New peacebuilding, development and sustainability majors begin in fall 2010

EMU now offers two new majors that uniquely combine concern for the earth and God’s people with practical skill training.

“Peacebuilding and development” and “environmental sustainability” will offer students hands-on opportunities to prepare to be agents of change in their local communities and around the world, motivated by their commitment to Christ.

Peacebuilding and development

Emily Derstine, Maria Bowman and Amanda Styer, students in the current peace studies program, represented EMU at the 2009 Philadelphia Peace Conference. Real-world experiences away from college help students hone their skills.This new major is a combination of the “justice, peace and conflict studies” major and the “applied sociology” program, with its international development and environmental sustainability emphasis.

Peacebuilding and development studies are geared toward intentional social change around issues of conflict, poverty, inequality, sustainability and social justice.


The new major offers students the chance to combine the theory of justice and conflict studies with the practice of peacebuilding and sustainable development in communities far and wide.


“Peacebuilding and development go hand in hand,” says professor Gloria Rhodes, who will be leading the classes along with fellow prof Terry Jantzi. Learn more…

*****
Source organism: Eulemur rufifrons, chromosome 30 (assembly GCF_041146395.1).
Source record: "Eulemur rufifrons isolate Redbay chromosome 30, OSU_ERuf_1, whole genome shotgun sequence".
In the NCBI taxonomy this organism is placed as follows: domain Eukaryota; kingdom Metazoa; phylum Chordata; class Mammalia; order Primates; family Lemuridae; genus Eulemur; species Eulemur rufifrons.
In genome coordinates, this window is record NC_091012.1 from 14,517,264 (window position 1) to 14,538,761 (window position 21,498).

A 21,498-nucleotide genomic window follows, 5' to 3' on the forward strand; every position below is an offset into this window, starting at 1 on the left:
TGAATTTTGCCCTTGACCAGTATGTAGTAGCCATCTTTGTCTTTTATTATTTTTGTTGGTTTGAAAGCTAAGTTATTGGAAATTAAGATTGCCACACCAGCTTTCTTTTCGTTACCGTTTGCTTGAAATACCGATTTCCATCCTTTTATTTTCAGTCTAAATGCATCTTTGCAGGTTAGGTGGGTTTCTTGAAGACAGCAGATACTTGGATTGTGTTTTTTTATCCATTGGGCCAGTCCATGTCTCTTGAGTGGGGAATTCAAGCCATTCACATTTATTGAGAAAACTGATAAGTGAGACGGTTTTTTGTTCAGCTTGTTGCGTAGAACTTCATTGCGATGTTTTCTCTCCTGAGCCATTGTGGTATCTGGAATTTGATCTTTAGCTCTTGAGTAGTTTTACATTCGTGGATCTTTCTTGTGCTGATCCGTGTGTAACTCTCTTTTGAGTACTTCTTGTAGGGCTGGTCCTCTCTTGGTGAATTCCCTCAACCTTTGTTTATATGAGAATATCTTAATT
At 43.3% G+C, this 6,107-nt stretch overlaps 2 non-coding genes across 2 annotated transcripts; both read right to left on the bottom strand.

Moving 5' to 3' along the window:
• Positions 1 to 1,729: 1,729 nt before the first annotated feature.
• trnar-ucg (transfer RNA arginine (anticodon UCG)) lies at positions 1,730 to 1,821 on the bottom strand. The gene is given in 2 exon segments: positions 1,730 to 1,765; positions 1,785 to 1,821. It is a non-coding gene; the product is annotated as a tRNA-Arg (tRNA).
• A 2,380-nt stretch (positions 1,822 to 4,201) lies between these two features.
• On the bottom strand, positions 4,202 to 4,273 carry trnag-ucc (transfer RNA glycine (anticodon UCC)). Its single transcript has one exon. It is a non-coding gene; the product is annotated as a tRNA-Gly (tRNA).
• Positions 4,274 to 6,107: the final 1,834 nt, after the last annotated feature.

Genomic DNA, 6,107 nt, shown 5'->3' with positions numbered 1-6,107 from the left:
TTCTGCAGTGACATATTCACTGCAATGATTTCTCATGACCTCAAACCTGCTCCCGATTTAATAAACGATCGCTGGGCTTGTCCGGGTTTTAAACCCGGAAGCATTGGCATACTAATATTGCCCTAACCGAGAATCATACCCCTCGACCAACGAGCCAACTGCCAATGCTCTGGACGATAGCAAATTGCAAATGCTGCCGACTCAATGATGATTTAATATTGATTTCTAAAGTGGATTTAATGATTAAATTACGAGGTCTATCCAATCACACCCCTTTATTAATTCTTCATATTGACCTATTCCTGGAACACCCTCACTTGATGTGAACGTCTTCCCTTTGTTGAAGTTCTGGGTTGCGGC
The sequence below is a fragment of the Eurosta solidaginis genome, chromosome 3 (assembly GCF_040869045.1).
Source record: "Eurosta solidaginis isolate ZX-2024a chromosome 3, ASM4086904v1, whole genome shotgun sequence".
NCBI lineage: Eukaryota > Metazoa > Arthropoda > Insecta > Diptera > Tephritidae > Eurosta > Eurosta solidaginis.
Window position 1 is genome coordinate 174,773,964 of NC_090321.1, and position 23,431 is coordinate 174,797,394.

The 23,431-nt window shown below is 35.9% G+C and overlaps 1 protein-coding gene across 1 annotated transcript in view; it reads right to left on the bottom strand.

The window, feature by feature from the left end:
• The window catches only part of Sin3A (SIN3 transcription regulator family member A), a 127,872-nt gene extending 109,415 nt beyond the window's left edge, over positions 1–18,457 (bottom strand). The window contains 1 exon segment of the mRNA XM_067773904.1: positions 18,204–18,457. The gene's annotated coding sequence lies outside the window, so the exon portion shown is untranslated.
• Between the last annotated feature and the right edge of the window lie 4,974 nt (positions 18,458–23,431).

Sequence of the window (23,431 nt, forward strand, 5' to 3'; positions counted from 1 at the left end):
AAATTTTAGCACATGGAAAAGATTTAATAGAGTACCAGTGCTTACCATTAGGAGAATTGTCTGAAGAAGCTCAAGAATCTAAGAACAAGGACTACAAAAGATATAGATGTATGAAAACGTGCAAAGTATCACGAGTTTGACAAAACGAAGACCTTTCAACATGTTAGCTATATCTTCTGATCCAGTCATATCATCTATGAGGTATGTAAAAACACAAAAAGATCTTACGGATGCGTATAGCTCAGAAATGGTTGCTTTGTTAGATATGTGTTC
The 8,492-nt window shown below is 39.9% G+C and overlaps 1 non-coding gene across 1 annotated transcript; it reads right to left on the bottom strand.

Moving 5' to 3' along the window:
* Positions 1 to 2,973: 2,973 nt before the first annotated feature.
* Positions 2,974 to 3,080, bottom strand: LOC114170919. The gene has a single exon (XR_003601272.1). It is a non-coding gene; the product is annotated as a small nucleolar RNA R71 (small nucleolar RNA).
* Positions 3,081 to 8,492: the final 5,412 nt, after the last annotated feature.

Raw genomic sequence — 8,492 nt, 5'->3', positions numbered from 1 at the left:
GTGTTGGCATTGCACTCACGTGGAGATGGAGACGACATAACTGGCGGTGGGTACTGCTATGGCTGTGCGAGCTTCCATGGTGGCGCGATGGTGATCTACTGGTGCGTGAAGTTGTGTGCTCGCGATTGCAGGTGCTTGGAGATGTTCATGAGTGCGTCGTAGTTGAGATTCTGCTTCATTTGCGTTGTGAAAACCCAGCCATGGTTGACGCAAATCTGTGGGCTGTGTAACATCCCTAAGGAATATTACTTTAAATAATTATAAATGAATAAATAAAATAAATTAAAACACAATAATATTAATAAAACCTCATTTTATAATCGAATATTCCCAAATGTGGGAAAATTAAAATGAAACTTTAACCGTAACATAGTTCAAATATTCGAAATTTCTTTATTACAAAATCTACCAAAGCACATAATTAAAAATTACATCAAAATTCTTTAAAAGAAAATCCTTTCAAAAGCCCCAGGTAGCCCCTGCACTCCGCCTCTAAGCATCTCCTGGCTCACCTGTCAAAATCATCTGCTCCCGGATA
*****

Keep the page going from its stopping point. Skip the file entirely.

Environmental sustainability

EMU grad Trevor Weaver and an Au Sable Institute classmate study environmental science in the field. Rhodes and Jantzi will also work closely with the biology department to offer a new major focusing on forward-thinking sustainability practices.

Students who major in environmental sustainability will choose between two tracks of study:

  • the traditional environmental science track with courses from the disciplines of ecology, chemistry and physiology
  • the new environmental and social sustainability focus, which combines traditional environmental science coursework with revised applied sociology courses emphasizing international and community development and conservation.

“Traditional” environmental science courses, offered by biology professors Dr. James A. (Jim) Yoder and Dr. Douglas Graber Neufeld, have been revised and augmented over recent years with hard looks at local and global sustainability and hands-on research projects. Learn more…